Magnetic touch

3 min read

The principles governing increases in computing power could be sustained into the foreseeable future thanks to UK-based research that is applying advanced metallurgical techniques to magnetic semiconductors.

Moore's law is the observation that the density of transistors on an integrated circuit doubles every two years. To achieve this, components have shrunk over time, but scientists anticipate that when nanowire parts go down to around a tenth of a nanometre, heating and quantum effects will become so severe that they will not be of practical use.

Dr Olga Kazakova, senior research scientist, at the National Physical Laboratory (NPL) looked at solutions to this problem as part of a project into the metallurgy of nanomagnetism. 'The solution lies in changing not only the material but also the structure of our transistors,' she said.

'We work mainly with germanium nanowires, and our idea is to add another degree of freedom of material by making this material magnetic. Magnetic semiconductors don't exist in nature, so they have to be artificially engineered.'

Germanium is a good candidate to be used as what is known as a diluted magnetic semiconductor (DMS) as is it closely compatible with silicon, meaning it can easily be used with existing silicon electronics without further redesign.

Germanium has a much higher intrinsic 'hole mobility' — a factor that influences the speed of a semiconductor device — than silicon or gallium arsenide. But introducing magnetic properties causes further problems that have to be overcome.

'We're trying to dope germanium with magnetic materials, but even at a very small concentration of magnetic impurity — less than five per cent — the magnetic materials start to precipitate from the semiconducting magnet,' said Kazakova. When precipitation occurs, it forms various metallic germanium alloys which cause problems in circuits.

A further problem with magnetic semiconductors is that nearly all can be made magnetic, but most have a low Curie temperature — at which materials become ferromagnetic.

'The majority will be ferromagnetic at around 100 Kelvin (-173ºC) which is useless for practical applications,' said Kazakova. 'For the IT industry, it should be ferromagnetic at room temperature and up to 400ºC to compete with current technology.'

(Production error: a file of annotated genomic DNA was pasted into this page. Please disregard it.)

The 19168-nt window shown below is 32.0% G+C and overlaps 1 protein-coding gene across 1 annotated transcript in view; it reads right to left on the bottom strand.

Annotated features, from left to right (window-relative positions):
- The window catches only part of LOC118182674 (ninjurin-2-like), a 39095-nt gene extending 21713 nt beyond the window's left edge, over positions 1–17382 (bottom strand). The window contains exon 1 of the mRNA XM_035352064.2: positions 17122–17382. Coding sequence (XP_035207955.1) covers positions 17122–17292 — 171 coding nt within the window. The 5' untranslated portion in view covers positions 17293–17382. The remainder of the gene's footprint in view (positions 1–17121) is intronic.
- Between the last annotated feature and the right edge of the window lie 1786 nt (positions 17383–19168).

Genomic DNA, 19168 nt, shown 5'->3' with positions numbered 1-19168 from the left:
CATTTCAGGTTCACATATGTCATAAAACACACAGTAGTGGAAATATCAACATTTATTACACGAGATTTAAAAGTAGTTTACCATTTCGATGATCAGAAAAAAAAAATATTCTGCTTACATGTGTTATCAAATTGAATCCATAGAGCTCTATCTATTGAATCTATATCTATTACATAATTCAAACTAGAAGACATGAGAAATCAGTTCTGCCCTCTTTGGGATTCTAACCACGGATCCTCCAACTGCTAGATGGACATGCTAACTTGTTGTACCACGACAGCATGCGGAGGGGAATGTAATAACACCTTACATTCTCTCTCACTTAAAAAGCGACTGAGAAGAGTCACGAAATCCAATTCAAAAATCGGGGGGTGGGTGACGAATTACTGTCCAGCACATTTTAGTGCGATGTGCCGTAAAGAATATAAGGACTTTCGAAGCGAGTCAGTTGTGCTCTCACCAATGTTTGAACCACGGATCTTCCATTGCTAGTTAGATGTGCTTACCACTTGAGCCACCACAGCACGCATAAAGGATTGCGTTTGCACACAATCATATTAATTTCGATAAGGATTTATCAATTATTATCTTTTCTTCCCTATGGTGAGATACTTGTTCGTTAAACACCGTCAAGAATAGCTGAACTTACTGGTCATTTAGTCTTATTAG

Until now, few materials have been shown to display ferro- magnetic materials at room temperature, and regular germanium manganese materials can only be made magnetic at around 120 Kelvin.

'Surprisingly, when we began to grow germanium manganese nanowires, we found some combinations of the growing environment parameters where the material was ferromagnetic at room temperature and free of metallic precipitation,' said Kazakova.

The nanowires the team uses normally have a diameter of 60nm and a 60-micron length — a ratio of 1:1000 — which means there is a huge surface-to-volume ratio, which positively influences the nanowires' magnetic and electronic properties. They are specially grown for the project by a microbiologist in University College Cork in Ireland.

The researchers are also looking into creating a nanocable consisting of a germanium manganese core with a silicon sheath, a system which gives unique properties.

'The electronic structure of germanium and silicon is such that a one-dimensional electron hole is formed at the border between these two materials,' said Kazakova. 'This is good as it gives a greater length of free movement without scattering or filling neighbouring holes, even at room temperature.'

This solution also addresses another problem for the semiconducting industry. All electric contacts are usually metal, and when a semiconductor and metal are in contact, it reduces normal current flow and increases resistance of the system.

'In our solution, when we build a germanium manganese silicon nanocable and put it in contact with a standard gold electrode, we don't fill electron holes at the barrier. We're just beginning research in this area, but it's an interesting effect, which could have a lot of impact in terms of applications,' said Kazakova.

Another part of the project is developing ultra-sensitive sensors to detect the tiny magnetic moments produced in a single magnetic nanowire.

'We can currently detect stronger magnetic particles in conventional ferromagnets, but we haven't succeeded yet with diluted magnetic semiconductors the sensitivity needs to be improved for nanowires,' said Kazakova

She said that transistors based on NPL's germanium nanowire technology, which could revolutionise computing and electronic devices, could realistically be 10 years away.

Berenice Baker